Thursday, April 9, 2015

Greece Finds Some Cash

Even though we've been out of the blogosphere for a while, nothing has really changed in the drama between Greece and its creditors. Despite some last second posturing through Finance Minister Varoufakis being photographed with Russian President Putin, Greece really had no cards to play and miraculously found $450 million euro for a scheduled debt repayment to the IMF today. Answers: Greece blinked.

No good can come from extending this drama further.The longer the charade goes on, the more the politicians and their weary voters will come to feel that there is either (1) no real crisis and the drama has all been brought on by outsiders, so no need to change anything; or, (2) there is no hope for Greece except to be Europe's indebted beggar, and therefore no need to strive for growth or improvement. Neither reaction helps the nation in the long-term.

 Despite the dire consequences of a Greek exit from the euro currency, it can be handled and indeed we believe that were once contingency plans for doing just this.  27% plus unemployment rates for two years running, the uncertainty of meeting April government payrolls, the capital flight and the growing lame-duck feel to the current government all point to the benefits of Greece taking the bitter medicine and going it alone.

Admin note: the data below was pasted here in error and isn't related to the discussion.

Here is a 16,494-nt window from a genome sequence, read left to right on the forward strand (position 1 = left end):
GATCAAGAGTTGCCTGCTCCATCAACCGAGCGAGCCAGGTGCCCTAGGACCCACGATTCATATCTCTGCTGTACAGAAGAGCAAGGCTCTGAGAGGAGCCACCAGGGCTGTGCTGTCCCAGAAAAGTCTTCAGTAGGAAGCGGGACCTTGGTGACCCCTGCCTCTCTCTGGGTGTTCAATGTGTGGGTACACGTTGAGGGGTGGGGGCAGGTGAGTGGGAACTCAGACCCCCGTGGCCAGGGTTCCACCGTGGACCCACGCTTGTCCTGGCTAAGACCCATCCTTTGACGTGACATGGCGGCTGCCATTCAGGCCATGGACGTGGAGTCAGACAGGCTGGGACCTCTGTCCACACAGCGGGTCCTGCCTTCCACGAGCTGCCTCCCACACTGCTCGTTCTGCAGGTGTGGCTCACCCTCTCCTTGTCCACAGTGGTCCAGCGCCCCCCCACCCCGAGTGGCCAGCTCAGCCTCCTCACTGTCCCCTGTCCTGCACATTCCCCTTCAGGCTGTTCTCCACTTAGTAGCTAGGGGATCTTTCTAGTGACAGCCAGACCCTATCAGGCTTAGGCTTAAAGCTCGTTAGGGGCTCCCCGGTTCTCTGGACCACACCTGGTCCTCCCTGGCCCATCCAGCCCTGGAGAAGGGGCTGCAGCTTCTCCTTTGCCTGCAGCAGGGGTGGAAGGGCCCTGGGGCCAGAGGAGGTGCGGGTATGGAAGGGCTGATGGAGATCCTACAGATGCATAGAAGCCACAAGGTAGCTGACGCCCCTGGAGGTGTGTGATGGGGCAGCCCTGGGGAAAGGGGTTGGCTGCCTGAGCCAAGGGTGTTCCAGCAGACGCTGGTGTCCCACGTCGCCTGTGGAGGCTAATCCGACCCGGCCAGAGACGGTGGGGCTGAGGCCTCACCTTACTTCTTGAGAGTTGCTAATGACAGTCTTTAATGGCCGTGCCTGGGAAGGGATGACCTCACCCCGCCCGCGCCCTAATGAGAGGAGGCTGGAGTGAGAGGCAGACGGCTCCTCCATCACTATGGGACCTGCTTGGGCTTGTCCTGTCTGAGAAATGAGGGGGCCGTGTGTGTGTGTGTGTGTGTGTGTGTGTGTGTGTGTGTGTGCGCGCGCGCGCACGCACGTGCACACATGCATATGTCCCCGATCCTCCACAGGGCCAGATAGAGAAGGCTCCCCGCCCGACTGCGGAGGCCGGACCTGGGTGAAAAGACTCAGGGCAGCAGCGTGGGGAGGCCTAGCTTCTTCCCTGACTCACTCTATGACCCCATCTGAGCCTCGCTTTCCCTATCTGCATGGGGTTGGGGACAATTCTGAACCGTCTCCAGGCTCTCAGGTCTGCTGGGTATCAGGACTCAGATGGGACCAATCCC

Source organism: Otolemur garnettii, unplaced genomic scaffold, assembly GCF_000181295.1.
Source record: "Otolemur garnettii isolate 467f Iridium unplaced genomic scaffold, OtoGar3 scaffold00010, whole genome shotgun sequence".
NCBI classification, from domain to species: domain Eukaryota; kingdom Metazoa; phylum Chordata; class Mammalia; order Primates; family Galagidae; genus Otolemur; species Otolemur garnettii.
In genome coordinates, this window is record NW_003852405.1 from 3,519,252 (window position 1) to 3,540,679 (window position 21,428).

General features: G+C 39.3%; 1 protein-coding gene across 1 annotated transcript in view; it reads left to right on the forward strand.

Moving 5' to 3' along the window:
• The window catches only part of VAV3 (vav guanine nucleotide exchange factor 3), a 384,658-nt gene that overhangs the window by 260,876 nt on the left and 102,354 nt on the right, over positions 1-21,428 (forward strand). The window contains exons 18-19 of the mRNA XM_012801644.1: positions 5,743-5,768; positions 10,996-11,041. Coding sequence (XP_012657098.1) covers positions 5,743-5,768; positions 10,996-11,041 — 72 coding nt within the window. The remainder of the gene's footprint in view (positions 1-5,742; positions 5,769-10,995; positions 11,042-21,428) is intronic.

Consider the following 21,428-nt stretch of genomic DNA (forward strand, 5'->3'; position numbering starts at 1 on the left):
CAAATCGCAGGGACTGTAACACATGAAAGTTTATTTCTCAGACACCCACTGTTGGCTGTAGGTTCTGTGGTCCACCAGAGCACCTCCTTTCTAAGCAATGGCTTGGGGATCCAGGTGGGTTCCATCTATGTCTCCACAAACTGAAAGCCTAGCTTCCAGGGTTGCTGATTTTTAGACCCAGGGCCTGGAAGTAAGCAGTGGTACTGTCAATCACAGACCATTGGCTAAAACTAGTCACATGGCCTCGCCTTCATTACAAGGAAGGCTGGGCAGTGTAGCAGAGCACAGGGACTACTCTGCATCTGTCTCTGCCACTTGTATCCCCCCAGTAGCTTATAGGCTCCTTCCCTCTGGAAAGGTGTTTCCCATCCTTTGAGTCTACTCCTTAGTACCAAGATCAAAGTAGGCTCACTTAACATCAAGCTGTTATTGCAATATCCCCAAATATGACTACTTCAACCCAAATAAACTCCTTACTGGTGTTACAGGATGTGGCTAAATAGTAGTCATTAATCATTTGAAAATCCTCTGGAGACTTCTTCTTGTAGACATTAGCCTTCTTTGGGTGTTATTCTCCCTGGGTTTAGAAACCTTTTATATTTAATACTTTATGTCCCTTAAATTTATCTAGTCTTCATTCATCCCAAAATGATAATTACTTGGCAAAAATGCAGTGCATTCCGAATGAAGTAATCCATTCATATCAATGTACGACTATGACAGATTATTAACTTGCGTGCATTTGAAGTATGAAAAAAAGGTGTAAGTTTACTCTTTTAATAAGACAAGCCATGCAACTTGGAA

The euro itself will be less damaged that if the system were to countenance a "slow bailout" of Greece.

The Bank of England's recent Fiance Committee minutes show that UK banks' net exposure to Greece comprised less than 1% of the Common Equity Tier I (CET1) Capital, and bank counterparties as a whole had about a 2% exposure.  Were an exit to hit other heavily indebted countries in the eurozone, the exposure are significantly greater, but Greece itself can be ring-fenced by current capital cushions. JPMorgan Chase CEO Jamie Dimon has said that his bank has been working on a Greek exit for some time, through its risk management simulation exercises.

European stocks smugly reach new highs, while the ongoing complexion of the European experiment continues to look wan.

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